Article: New York Herald, 17 September 1868, 6.

“In the coming opera season Italian opera, it seems, is to be conspicuous only by its absence. Mapelson has decided not to come to New York until next year, and has written a request to be released from his engagement with the stockholders of the American Academy of Music. One reason, perhaps the principal reason, assigned for this important change in the programme is the difficulty, if not the impossibility, of securing first class tenors. A tenor has always been a rare bird, and now that Mario is too old, that Stigelli has just died in his Italian villa, and that Mazzoleni has buried himself alive in his, Mapelson despairs of finding a successor for either of these eminent artists, and is constrained to decline competition in New York with opéra bouffe under the energetic and successful management of Bateman and Grau. These enterprising impresarii will therefore have it all their own way this fall and winter, unless, indeed, Signor Albites should be encouraged by his numerous friends and admirers again to enter the field and to renew the proposition which he lately made to the stockholders of the Academy of Music. If they conclude an arrangement with him it is to be hoped that he will carefully avoid all the quicksands on which his predecessors have been shipwrecked. Especially will it be indispensable for him to profit by the happy experience of Manager Grau and Manager Bateman, who have conclusively proved how heartily the New York public appreciates a determination to supply it not only with celebrated and gifted leading singers and actors, but with stock companies admirably qualified to support them. Grau and Bateman have already reaped the first fruits of the harvest which only skillful and liberal management as theirs can promise. They are beginning to roll in wealth that California or Peru might envy, and ere long we shall doubtless have the pleasure of chronicling munificent contributions from them to our various city charities, while we shall be subjected to the painful necessity of publishing occasional news of the melancholy privations and wanderings among our Western Indians to which a very opposite policy has condemned that ill-fated Bohemian, Max Maretzek.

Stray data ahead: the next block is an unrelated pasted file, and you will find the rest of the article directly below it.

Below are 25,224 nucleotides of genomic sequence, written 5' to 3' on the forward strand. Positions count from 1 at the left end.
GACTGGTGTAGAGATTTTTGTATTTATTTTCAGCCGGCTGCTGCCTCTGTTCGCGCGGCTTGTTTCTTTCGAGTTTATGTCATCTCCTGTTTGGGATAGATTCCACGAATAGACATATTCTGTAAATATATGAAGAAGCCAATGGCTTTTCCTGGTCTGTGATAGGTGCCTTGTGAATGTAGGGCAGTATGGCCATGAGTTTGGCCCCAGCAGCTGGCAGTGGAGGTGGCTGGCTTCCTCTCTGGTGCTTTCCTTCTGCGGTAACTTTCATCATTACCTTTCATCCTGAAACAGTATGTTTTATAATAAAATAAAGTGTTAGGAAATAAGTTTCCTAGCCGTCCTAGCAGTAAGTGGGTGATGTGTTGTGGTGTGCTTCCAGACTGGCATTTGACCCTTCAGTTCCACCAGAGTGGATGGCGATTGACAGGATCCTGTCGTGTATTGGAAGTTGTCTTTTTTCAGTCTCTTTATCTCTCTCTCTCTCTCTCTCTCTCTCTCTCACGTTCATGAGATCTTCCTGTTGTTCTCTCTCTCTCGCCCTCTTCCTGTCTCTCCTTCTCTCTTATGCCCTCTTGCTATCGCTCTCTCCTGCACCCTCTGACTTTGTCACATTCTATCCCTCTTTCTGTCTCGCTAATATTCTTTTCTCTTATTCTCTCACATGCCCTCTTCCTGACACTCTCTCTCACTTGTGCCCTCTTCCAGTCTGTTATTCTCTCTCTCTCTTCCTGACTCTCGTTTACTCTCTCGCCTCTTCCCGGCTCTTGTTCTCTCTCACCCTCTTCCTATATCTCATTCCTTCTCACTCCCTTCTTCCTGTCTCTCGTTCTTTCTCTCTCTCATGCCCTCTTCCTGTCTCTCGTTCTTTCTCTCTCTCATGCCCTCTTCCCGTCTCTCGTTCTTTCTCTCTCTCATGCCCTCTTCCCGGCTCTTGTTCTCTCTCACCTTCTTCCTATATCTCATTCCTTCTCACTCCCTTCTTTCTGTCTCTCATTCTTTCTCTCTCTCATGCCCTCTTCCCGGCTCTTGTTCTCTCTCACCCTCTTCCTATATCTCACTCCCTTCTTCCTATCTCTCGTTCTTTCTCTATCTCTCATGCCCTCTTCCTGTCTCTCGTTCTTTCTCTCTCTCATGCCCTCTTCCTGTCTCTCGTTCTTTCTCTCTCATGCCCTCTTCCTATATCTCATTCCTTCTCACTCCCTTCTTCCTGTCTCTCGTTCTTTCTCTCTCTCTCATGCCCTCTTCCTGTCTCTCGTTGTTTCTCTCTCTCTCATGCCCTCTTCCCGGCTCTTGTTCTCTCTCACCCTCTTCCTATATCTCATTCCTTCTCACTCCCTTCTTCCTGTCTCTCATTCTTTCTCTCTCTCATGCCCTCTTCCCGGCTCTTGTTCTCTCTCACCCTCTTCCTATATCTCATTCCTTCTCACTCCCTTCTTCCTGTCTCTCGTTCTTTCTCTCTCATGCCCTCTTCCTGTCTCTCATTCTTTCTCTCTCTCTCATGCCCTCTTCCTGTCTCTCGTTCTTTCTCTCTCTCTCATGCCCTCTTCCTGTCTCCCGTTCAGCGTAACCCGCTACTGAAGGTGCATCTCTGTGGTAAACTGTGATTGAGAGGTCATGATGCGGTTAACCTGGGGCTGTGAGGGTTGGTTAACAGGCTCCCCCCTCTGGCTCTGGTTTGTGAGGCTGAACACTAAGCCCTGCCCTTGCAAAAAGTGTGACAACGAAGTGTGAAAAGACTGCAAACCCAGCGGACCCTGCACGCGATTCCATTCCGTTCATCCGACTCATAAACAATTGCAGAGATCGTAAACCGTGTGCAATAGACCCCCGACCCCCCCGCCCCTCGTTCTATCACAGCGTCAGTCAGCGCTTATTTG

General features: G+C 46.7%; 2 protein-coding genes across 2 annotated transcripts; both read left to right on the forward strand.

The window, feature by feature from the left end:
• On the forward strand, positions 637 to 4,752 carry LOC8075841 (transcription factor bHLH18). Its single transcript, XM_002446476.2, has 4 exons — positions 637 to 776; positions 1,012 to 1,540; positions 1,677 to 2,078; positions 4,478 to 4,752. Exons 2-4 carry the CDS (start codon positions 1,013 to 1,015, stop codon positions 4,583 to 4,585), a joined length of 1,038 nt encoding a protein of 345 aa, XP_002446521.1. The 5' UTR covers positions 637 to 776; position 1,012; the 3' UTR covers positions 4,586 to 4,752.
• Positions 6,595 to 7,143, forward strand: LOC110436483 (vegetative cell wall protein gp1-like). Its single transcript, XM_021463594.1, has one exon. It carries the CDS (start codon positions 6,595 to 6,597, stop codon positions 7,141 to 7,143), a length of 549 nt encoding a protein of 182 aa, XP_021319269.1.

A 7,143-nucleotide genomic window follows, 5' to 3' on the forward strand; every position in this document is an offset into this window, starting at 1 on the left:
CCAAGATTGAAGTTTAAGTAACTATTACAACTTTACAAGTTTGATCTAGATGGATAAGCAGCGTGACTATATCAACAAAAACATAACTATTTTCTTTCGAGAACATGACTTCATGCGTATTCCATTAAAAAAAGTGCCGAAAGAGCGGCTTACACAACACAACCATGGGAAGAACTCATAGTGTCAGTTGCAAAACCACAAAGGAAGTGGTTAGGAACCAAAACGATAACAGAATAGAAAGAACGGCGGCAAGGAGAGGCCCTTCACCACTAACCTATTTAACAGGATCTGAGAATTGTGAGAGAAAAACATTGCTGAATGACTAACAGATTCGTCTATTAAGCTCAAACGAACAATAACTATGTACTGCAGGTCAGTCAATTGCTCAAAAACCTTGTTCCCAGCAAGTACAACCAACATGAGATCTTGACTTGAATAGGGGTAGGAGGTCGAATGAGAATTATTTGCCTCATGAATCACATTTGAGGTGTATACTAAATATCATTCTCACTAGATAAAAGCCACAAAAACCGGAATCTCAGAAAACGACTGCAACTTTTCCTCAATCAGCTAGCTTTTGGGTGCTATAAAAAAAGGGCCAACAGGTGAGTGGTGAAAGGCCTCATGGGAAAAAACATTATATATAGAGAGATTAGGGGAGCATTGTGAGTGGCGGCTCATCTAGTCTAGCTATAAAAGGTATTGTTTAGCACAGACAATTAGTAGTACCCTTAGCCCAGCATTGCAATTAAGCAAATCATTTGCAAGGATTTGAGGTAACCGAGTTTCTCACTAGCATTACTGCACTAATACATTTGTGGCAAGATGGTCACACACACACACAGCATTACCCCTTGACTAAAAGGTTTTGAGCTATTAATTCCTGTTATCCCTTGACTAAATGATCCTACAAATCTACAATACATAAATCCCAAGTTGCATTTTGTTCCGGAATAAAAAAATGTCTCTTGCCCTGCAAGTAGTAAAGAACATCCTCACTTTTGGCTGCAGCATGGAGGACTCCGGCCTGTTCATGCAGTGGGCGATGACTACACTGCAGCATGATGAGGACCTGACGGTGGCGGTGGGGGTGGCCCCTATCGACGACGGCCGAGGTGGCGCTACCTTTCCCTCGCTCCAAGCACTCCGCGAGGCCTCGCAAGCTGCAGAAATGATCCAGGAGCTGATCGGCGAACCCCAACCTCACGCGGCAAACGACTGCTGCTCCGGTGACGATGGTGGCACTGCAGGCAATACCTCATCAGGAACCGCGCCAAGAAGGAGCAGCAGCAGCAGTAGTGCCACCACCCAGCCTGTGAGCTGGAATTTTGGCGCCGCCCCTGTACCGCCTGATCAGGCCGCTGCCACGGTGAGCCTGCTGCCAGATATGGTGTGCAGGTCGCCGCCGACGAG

“If neither Mapelson nor Albites shall open the doors of the Academy of Music during the approaching season, perhaps the Howard Mission may secure the vast and cavernous building for noonday prayer meetings, which Allen, and Hadden, and Slocum, and Maretzek and other ‘wicked men’ in New York, will be cordially invited to attend.”